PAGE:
A Talk About Prayer* (Part 10)
...Sometimes it so happens that both the imagination and reason seem to be paralyzed, so that after faithfully trying to begin and go on with the meditation for a little while, the soul finds itself so stupid and dull, as to be able to imagine or reason upon nothing. Let her not be discouraged. Let her make simple acts at the will, however hard and dry they may seem to be. Let her spend the time saying to God such things as, "O my God, I love you. O my God, I offer my mind and body to you; take me. O my God, I give my will up to your will - I submit to this dryness and dullness" --and other such simple, dry acts.
There may by no sensible fervor in them, they may seem to the soul perfectly stupid: yet such acts of the will, done at the same time, with great calmness and interior stillness, without hurry or anxiety, will be of the greatest value to the soul in the eyes of God. You will make more progress during that hour, than in many others when the reason was bright and the affections came gushing forth like a fountain. But perhaps the heart may be so dull that even these simple acts cannot be made without turmoil and disturbance of mind. In that case, remain quietly before God in perfect calmness, submitting yourself to His will in this. Occupy yourself simply in keeping peace.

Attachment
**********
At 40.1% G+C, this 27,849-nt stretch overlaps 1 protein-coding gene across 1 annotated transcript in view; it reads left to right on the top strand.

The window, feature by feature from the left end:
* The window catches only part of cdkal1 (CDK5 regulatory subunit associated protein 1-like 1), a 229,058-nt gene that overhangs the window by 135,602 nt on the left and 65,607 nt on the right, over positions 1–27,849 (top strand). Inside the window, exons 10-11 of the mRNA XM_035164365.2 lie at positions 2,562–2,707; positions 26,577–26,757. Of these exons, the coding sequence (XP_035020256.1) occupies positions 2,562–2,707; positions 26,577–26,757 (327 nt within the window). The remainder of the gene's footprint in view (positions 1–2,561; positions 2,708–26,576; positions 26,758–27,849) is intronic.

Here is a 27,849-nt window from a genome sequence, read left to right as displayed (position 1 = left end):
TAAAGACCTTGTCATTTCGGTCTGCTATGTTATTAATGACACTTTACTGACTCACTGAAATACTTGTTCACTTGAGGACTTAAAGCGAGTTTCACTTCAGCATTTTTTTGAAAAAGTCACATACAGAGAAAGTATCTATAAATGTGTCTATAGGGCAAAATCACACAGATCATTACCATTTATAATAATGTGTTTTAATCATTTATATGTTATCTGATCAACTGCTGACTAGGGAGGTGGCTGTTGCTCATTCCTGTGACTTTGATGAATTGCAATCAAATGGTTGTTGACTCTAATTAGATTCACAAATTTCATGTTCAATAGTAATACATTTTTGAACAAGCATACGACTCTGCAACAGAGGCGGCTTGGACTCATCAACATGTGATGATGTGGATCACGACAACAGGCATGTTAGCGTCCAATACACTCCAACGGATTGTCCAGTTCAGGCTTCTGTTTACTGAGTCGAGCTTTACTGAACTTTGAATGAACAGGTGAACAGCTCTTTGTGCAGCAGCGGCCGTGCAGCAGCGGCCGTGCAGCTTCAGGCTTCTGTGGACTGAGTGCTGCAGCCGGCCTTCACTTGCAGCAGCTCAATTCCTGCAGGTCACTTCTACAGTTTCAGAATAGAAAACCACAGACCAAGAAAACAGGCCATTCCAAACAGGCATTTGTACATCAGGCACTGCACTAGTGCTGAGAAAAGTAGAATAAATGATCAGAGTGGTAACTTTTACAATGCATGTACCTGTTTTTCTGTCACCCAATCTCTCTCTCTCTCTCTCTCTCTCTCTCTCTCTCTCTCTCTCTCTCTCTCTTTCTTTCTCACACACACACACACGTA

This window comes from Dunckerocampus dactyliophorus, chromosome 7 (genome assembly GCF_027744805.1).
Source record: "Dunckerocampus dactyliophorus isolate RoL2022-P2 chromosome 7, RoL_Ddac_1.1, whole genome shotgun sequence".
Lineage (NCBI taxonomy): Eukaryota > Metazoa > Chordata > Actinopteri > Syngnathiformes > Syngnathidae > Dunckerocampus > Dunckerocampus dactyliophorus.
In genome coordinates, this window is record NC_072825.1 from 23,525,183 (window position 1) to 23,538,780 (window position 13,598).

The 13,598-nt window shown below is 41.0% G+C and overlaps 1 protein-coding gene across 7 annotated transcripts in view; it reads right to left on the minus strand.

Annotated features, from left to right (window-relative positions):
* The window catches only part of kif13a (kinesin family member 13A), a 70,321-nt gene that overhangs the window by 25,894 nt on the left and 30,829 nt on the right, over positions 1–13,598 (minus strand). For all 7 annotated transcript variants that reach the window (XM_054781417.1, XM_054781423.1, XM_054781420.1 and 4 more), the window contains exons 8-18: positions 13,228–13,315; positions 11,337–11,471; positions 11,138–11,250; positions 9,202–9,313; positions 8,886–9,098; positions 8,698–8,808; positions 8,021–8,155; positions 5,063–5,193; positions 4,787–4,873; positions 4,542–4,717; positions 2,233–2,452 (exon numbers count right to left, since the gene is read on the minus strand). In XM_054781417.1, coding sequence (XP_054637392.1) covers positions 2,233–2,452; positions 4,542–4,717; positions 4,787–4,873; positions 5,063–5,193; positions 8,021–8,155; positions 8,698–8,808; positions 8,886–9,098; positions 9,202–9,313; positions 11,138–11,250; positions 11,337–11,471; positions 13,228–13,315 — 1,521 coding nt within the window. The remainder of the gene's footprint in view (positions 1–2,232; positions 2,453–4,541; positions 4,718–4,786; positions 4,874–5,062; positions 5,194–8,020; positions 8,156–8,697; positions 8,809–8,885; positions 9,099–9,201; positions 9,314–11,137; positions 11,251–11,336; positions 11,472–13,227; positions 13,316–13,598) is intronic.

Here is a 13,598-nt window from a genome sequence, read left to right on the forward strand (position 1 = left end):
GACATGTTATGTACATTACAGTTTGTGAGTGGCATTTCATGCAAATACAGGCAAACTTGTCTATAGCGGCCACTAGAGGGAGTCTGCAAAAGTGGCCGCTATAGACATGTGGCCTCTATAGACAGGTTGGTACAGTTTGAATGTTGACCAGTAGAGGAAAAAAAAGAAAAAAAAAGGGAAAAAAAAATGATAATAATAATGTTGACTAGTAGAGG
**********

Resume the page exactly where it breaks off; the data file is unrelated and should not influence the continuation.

Another thing is, to make all your spiritual exercises, daily or otherwise, whatever manner of prayer you may be using, with the greatest peace, calmness, and stillness of heart. There is nothing worse in prayer than anxiety, fear, fretfulness, hurry, over eagerness to do it right, or any overstraining of the soul. All should be done with the greatest calmness, stillness, peace, and tranquility possible. The loss of that interior calmness disturbs recollection, distracts the attention, and hinders the workings of the Holy Spirit. So that, if your tranquility is disturbed, you must endeavor by all means to restore it before you go further, even though the whole time of your prayer be occupied in doing this.
Another way of practicing interior prayer is to take some devout book, read a little in it, and then reflect upon what has been read, and make acts of the will and affections upon it. When the mind grows a little weary take the book up again, and read a little more, and so on. The same can be done with any vocal prayer, as explained ¬above. In this way we turn vocal prayer into mental.
When the time for ending the meditation is come, it should not be prolonged because the soul is dissatisfied with its success. That would bring on weariness and scruples. When something happens that the prayer must be curtailed or even omitted, let it be done with liberty and without scruple; only not out of a spirit of sloth or disgust. For the rest of your time, endeavor to keep quietly and gently recollected in God.
* From Spencer's "The Little Grain of Wheat."
From "Prayer-Book for Religious"
by Rev. F.X. Lasance
Copyright 1904, 1914